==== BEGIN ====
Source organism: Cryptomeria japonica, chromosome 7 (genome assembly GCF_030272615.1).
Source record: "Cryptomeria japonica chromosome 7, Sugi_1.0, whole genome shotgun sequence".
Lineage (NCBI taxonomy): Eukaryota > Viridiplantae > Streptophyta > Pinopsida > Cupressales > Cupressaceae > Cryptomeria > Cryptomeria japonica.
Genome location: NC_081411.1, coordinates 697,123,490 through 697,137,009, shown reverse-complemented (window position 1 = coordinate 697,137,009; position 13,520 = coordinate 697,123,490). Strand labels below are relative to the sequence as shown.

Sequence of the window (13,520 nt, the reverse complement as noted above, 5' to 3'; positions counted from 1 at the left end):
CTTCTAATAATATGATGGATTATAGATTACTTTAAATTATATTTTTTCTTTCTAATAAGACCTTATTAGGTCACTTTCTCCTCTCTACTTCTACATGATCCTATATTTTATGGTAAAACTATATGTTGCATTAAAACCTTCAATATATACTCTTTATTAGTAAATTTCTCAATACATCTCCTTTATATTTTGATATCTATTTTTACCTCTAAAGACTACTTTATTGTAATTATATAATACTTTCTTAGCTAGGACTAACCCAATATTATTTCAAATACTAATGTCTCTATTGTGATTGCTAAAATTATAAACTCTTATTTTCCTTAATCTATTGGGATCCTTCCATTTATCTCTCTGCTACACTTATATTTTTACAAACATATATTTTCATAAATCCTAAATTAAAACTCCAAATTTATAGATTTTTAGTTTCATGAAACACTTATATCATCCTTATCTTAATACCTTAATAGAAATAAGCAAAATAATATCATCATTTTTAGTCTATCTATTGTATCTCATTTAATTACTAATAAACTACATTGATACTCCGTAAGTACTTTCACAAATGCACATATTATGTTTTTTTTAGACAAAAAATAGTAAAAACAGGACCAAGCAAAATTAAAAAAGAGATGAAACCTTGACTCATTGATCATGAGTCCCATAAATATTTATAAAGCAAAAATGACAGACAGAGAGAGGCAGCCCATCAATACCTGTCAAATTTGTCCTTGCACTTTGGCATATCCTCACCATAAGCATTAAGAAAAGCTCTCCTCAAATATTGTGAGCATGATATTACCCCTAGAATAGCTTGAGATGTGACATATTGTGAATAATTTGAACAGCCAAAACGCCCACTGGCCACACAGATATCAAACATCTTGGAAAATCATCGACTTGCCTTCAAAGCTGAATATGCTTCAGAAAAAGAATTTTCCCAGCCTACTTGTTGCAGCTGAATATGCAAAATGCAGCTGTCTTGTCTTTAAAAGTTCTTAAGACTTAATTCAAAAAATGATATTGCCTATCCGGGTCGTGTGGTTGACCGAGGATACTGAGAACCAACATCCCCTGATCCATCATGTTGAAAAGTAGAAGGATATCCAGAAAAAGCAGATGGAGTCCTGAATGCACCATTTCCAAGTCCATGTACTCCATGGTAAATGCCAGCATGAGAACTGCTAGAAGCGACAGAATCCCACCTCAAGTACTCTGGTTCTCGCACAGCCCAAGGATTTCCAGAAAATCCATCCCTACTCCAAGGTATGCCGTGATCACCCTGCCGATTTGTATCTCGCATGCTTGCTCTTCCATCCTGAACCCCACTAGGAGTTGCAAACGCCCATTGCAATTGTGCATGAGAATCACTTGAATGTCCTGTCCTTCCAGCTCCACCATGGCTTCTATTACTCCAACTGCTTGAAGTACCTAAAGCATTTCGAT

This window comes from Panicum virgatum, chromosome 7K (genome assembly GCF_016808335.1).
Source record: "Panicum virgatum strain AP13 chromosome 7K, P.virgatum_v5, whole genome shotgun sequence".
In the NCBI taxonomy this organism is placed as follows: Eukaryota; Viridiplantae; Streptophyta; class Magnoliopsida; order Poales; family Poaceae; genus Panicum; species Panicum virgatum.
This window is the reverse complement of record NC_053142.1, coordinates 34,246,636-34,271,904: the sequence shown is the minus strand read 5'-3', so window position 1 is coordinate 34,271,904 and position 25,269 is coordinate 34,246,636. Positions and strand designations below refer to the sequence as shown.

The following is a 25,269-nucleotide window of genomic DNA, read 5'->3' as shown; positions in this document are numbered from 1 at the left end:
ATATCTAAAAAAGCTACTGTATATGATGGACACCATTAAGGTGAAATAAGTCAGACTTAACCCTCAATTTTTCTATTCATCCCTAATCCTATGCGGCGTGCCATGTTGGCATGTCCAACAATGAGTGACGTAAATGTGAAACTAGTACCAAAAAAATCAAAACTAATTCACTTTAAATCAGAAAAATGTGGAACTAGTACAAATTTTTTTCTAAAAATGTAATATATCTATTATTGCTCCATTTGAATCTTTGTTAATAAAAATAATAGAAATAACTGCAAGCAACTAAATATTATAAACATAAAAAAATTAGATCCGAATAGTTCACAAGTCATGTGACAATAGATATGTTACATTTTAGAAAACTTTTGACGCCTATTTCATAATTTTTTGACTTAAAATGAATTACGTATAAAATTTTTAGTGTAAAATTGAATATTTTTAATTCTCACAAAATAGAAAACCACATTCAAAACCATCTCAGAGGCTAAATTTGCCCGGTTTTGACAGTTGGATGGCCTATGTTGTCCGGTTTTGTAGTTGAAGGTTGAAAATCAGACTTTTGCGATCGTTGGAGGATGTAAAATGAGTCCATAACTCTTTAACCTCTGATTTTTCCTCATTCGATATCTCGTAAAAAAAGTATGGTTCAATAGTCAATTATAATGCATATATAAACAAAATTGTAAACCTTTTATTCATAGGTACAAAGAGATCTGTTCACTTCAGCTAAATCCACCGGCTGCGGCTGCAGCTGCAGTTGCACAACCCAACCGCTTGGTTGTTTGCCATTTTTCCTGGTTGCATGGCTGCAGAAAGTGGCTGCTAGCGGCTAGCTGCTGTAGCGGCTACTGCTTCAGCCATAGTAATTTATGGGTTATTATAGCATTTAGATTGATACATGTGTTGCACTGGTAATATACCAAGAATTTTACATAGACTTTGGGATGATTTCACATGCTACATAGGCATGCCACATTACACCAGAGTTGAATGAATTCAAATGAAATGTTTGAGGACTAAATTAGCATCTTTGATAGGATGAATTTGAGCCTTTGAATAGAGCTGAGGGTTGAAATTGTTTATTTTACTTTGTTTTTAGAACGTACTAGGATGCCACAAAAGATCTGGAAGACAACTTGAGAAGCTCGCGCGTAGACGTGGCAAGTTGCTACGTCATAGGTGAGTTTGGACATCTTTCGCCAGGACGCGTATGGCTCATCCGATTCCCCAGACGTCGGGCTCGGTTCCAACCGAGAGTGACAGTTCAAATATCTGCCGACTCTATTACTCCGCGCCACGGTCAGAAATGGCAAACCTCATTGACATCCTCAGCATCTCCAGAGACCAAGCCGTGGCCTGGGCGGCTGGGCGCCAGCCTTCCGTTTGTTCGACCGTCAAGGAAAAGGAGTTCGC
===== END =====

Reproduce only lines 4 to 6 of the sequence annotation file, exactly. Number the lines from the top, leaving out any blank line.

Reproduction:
Genome location: NC_081411.1, coordinates 697,123,490 through 697,137,009, shown reverse-complemented (window position 1 = coordinate 697,137,009; position 13,520 = coordinate 697,123,490). Strand labels below are relative to the sequence as shown.

Sequence of the window (13,520 nt, the reverse complement as noted above, 5' to 3'; positions counted from 1 at the left end):
CTTCTAATAATATGATGGATTATAGATTACTTTAAATTATATTTTTTCTTTCTAATAAGACCTTATTAGGTCACTTTCTCCTCTCTACTTCTACATGATCCTATATTTTATGGTAAAACTATATGTTGCATTAAAACCTTCAATATATACTCTTTATTAGTAAATTTCTCAATACATCTCCTTTATATTTTGATATCTATTTTTACCTCTAAAGACTACTTTATTGTAATTATATAATACTTTCTTAGCTAGGACTAACCCAATATTATTTCAAATACTAATGTCTCTATTGTGATTGCTAAAATTATAAACTCTTATTTTCCTTAATCTATTGGGATCCTTCCATTTATCTCTCTGCTACACTTATATTTTTACAAACATATATTTTCATAAATCCTAAATTAAAACTCCAAATTTATAGATTTTTAGTTTCATGAAACACTTATATCATCCTTATCTTAATACCTTAATAGAAATAAGCAAAATAATATCATCATTTTTAGTCTATCTATTGTATCTCATTTAATTACTAATAAACTACATTGATACTCCGTAAGTACTTTCACAAATGCACATATTATGTTTTTTTTAGACAAAAAATAGTAAAAACAGGACCAAGCAAAATTAAAAAAGAGATGAAACCTTGACTCATTGATCATGAGTCCCATAAATATTTATAAAGCAAAAATGACAGACAGAGAGAGGCAGCCCATCAATACCTGTCAAATTTGTCCTTGCACTTTGGCATATCCTCACCATAAGCATTAAGAAAAGCTCTCCTCAAATATTGTGAGCATGATATTACCCCTAGAATAGCTTGAGATGTGACATATTGTGAATAATTTGAACAGCCAAAACGCCCACTGGCCACACAGATATCAAACATCTTGGAAAATCATCGACTTGCCTTCAAAGCTGAATATGCTTCAGAAAAAGAATTTTCCCAGCCTACTTGTTGCAGCTGAATATGCAAAATGCAGCTGTCTTGTCTTTAAAAGTTCTTAAGACTTAATTCAAAAAATGATATTGCCTATCCGGGTCGTGTGGTTGACCGAGGATACTGAGAACCAACATCCCCTGATCCATCATGTTGAAAAGTAGAAGGATATCCAGAAAAAGCAGATGGAGTCCTGAATGCACCATTTCCAAGTCCATGTACTCCATGGTAAATGCCAGCATGAGAACTGCTAGAAGCGACAGAATCCCACCTCAAGTACTCTGGTTCTCGCACAGCCCAAGGATTTCCAGAAAATCCATCCCTACTCCAAGGTATGCCGTGATCACCCTGCCGATTTGTATCTCGCATGCTTGCTCTTCCATCCTGAACCCCACTAGGAGTTGCAAACGCCCATTGCAATTGTGCATGAGAATCACTTGAATGTCCTGTCCTTCCAGCTCCACCATGGCTTCTATTACTCCAACTGCTTGAAGTACCTAAAGCATTTCGAT